Even as hedge fund assets grew at a record-breaking pace last quarter, no firm is so big that its failure would pose a threat to the financial system, a hedge fund trade group asserts.
The comment comes after two regulators -- the Securities and Exchange Commission and the Commodity Futures Trading Commission -- proposed new rules that would require advisers to hedge funds to regularly disclose financial information to a government watchdog. More than two years after the near-failure of widely interconnected financial firms prompted a taxpayer bailout, many of these firms are larger than ever.
But this danger doesn't apply to hedge funds, the trade group said.
"I don't believe there is a firm that would be systemically relevant today," Richard Baker, president of the hedge fund industry group Managed Funds Association, told the New York Times.
The issue of "systemic risk," the phenomenon of a firm's being so large or interconnected that its failure would take down the system, was graphically displayed in the fall of 2008, when the U.S. government gave the financial industry a more than $700 billion taxpayer rescue. While hedge funds were not direct recipients of the bailout, they remain a key component of the financial system, managing trillions in assets.
Baker defended the way hedge funds do business, saying transparency is already a central tenet.
"Hedge funds are the last corner of financial free market enterprise," he said, according to the NYT.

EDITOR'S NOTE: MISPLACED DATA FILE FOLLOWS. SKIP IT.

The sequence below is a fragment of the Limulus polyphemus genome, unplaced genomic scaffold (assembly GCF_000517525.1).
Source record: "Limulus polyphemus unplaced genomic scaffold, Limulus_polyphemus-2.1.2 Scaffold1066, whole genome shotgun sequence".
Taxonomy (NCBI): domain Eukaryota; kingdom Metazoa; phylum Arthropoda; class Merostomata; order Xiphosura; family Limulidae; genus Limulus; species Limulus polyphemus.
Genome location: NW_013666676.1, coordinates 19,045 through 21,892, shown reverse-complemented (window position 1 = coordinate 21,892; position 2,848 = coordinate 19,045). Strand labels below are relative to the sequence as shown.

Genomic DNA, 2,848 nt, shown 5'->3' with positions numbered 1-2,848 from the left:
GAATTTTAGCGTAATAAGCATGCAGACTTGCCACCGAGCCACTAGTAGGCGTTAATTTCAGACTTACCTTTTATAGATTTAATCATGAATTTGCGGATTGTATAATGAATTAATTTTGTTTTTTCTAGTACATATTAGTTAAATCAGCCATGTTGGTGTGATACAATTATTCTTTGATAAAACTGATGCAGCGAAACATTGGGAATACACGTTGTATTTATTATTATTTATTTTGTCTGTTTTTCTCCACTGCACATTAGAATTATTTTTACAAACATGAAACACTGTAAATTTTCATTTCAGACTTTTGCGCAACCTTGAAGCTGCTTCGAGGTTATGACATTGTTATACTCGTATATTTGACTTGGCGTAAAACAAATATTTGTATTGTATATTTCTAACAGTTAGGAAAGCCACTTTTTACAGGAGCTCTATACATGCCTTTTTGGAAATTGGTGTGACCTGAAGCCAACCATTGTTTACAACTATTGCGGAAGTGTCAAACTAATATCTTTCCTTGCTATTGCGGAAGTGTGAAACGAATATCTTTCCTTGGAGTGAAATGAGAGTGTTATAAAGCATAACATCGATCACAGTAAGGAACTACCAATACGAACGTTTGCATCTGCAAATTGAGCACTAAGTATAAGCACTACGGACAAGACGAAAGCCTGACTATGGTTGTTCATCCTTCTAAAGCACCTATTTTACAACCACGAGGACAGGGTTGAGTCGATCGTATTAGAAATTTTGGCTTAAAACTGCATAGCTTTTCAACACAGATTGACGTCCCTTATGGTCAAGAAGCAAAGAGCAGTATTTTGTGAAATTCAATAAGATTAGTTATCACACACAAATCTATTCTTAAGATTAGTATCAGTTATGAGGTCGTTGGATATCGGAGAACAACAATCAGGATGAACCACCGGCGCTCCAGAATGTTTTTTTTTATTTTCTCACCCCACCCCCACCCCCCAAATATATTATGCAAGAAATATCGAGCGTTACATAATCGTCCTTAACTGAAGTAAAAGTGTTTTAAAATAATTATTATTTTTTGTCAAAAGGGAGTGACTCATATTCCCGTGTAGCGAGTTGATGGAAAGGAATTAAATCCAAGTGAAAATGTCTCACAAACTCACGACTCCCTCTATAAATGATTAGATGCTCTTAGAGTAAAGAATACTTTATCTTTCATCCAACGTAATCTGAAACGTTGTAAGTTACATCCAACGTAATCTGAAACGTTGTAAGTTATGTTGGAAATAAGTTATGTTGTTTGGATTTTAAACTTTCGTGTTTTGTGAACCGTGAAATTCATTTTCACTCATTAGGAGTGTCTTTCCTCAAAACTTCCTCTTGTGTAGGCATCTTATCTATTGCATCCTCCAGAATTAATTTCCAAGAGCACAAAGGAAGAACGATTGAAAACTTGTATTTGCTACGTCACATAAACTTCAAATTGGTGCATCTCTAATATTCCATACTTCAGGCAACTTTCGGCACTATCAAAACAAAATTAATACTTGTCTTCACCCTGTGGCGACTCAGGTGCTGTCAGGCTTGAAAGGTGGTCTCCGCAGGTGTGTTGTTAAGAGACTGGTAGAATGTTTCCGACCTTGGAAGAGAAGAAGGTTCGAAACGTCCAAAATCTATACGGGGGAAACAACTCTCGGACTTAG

Even in the wake of the financial crisis, hedge fund growth has broken records. In the fourth quarter of last year, hedge fund assets grew by a record $149 billion, Reuters reported this month. The global industry now manages more than $1.9 trillion.
John Paulson, the hedge fund manager who made billions betting against the housing market, reportedly earned roughly $5 billion last year, logging not only a personal best but also a record for the industry. His firm, Paulson & Co., manages $35.9 billion in assets, according to Bloomberg News.
A decade before the government bailout of the financial system, Wall Street banks pooled their resources to bail out Long-Term Capital Management, a fund on the verge of failure. If the firm had gone under, banks would have been exposed to "tremendous -- and untenable -- risks," writes Roger Lowenstein in the book When Genius Failed. "Undoubtedly, there would be a frenzy, as every bank rushed to escape its now one-sided obligations."